This collection traces the writer/speaker's journey through her husband's diagnosis to his death of cancer and through the first year after loss, ending with an eight-part poem entitled "The First Yahrzeit," (69) that commemorates the one-year anniversary of her husband's death. The poems vary richly in tone, structure, and focus, some vividly descriptive of the experience, some obliquely figurative, some simple pauses over a moment or an object that has become evocative or sacralized in the course of mourning. Every one offers a surprise line or image that is worth returning to. The whole chronicles a journey of a kind many have had to take, and offers a testimony of hard-won, ambiguous healing.


These are compelling poems. The chronological ordering of them, traveling the trajectory from diagnosis through death, makes them a kind of pathography. The variety of felt responses to a beloved husband's pain and to the speaker's own loss testifies convincingly to the emotional complexity and unpredictability of shock, loss, and survival, and to the possibility of choosing life in new terms even while fully recognizing the finality of loss.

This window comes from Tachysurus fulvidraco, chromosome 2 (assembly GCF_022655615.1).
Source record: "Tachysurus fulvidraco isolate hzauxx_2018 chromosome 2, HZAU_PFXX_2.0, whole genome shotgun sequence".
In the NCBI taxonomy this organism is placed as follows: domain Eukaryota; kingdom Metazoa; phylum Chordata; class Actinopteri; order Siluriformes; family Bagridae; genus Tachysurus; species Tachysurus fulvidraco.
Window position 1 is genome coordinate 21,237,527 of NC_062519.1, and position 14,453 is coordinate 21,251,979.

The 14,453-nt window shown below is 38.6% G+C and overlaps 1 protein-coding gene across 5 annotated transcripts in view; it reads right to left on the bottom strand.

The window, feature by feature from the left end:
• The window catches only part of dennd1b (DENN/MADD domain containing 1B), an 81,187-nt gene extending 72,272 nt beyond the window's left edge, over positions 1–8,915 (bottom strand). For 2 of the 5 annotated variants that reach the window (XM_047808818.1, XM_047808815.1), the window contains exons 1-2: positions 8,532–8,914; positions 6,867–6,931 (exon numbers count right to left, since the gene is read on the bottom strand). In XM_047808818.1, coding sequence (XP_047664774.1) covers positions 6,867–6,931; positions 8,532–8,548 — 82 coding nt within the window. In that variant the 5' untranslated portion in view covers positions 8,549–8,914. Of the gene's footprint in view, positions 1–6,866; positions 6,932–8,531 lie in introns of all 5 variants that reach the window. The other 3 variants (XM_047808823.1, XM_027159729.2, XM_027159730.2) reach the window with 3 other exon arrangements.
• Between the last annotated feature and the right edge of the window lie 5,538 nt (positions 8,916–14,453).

Occasionally the poet comments on her own project in the midst of a poem: "But would I be able to skirt the divinity and order and moral protest of poetry? / And how else to obliterate the glibness of death by cancer?" ("Prayer," 32) And later: "Reconfigured, you are become the shape I apparently loved" ("I Lose You and Find You," 42) She also reflects on the resocializing involved in grieving: "Death / makes my best friends / mute but I am learning tricks / to forgive them, gratitude for what they mean / to say . . ." ("Counting Weeks," 39). The emotional honesty of these poems as well as the skill with which they render material difficult to protect from the erosions of cliché recommend the book highly to anyone reflecting on personal loss as well as those involved with the recently bereaved.


Red Hen Press

Place Published

Los Angeles



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